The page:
Facing a deadline imposed by the Kansas Supreme Court, the state's governor, Sam Brownback has called the legislature back into session to try to fix the state's flawed school funding formula.
The state Supreme Court ruled last month that the changes made by the legislature in April as it tried to correct constitutional deficiencies in the funding law were insufficient. In doing so, the judges renewed their warning that if the flaws were not resolved by July 1, the state's 286 school districts might have to shut down.
With less than four weeks from that date, Brownback announced that he is calling lawmakers back to Topeka to try to come up with a school aid formula that meets constitutional requirements.
“After discussion with legislative leadership, I have decided to call a special session to keep Kansas schools open, despite the Court’s threat to close them," Brownback said in a prepared statement.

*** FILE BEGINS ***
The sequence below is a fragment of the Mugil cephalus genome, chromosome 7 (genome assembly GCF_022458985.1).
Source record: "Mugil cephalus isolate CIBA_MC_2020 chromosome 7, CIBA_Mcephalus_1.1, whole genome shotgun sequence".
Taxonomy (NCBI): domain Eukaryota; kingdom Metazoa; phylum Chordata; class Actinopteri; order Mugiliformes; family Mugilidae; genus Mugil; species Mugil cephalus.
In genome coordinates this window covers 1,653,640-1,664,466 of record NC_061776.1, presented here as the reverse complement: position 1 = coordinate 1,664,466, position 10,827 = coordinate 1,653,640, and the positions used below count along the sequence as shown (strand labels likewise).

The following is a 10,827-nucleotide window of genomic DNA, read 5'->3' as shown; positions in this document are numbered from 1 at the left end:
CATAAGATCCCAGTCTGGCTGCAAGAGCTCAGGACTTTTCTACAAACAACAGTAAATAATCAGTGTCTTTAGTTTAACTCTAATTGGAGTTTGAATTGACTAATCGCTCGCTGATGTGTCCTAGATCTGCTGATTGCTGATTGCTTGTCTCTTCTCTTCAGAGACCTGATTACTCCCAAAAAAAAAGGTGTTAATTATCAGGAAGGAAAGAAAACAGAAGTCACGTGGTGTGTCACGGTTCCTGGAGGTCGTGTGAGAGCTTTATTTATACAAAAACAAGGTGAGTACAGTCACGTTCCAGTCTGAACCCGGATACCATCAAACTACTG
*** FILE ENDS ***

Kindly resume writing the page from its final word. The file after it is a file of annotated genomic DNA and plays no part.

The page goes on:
"It is distressing that the Kansas Supreme Court has put the schools and legislature of Kansas in this position over less than 1 percent of school funding.
“I will do everything I can to keep this session focused on education. I am working to arrange the particular dates of the session, which will occur later this month.”
In contrast to Brownback's statement placing blame on the Supreme Court for the education crisis, the judges contended in their May ruling that if school districts were forced to shut down, it would be because of the legislature's failure.
"The inability of Kansas schools to operate would not be because this court would have ordered them closed," the court opinion stated. "Rather, it would be because this court would have performed its sworn duty to the people of Kansas under their constitution to review the legislature's enactments....Simply put, the state legislature's unconstitutional enactment is void; it has not performed its duty."
The high court's ruling in May concluded that the legislature's 2016 changes to the school funding formula failed to eliminate the inequitable distribution of state funds to school districts.